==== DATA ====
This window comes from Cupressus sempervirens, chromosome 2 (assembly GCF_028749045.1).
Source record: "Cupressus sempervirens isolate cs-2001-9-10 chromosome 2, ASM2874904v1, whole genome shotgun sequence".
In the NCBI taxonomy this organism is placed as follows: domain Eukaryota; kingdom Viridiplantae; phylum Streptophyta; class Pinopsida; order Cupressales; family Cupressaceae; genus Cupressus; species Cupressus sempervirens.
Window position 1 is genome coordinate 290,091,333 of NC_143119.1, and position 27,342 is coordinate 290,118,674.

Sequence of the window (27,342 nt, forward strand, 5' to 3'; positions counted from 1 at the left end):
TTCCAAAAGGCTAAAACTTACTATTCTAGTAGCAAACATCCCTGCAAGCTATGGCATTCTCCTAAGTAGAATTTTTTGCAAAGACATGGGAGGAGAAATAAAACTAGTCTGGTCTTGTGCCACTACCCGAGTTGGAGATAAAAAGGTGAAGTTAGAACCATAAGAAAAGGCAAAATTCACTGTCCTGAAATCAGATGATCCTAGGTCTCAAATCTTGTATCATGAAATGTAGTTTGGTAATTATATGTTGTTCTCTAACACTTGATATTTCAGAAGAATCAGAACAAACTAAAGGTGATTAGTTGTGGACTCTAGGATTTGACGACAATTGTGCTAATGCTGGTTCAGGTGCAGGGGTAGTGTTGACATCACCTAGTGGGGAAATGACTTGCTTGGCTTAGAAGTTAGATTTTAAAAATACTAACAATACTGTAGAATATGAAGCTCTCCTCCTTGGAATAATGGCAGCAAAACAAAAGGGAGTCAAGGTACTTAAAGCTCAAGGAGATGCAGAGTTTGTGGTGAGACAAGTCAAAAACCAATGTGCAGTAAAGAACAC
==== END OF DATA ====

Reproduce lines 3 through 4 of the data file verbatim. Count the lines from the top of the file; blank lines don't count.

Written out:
In the NCBI taxonomy this organism is placed as follows: domain Eukaryota; kingdom Viridiplantae; phylum Streptophyta; class Pinopsida; order Cupressales; family Cupressaceae; genus Cupressus; species Cupressus sempervirens.
Window position 1 is genome coordinate 290,091,333 of NC_143119.1, and position 27,342 is coordinate 290,118,674.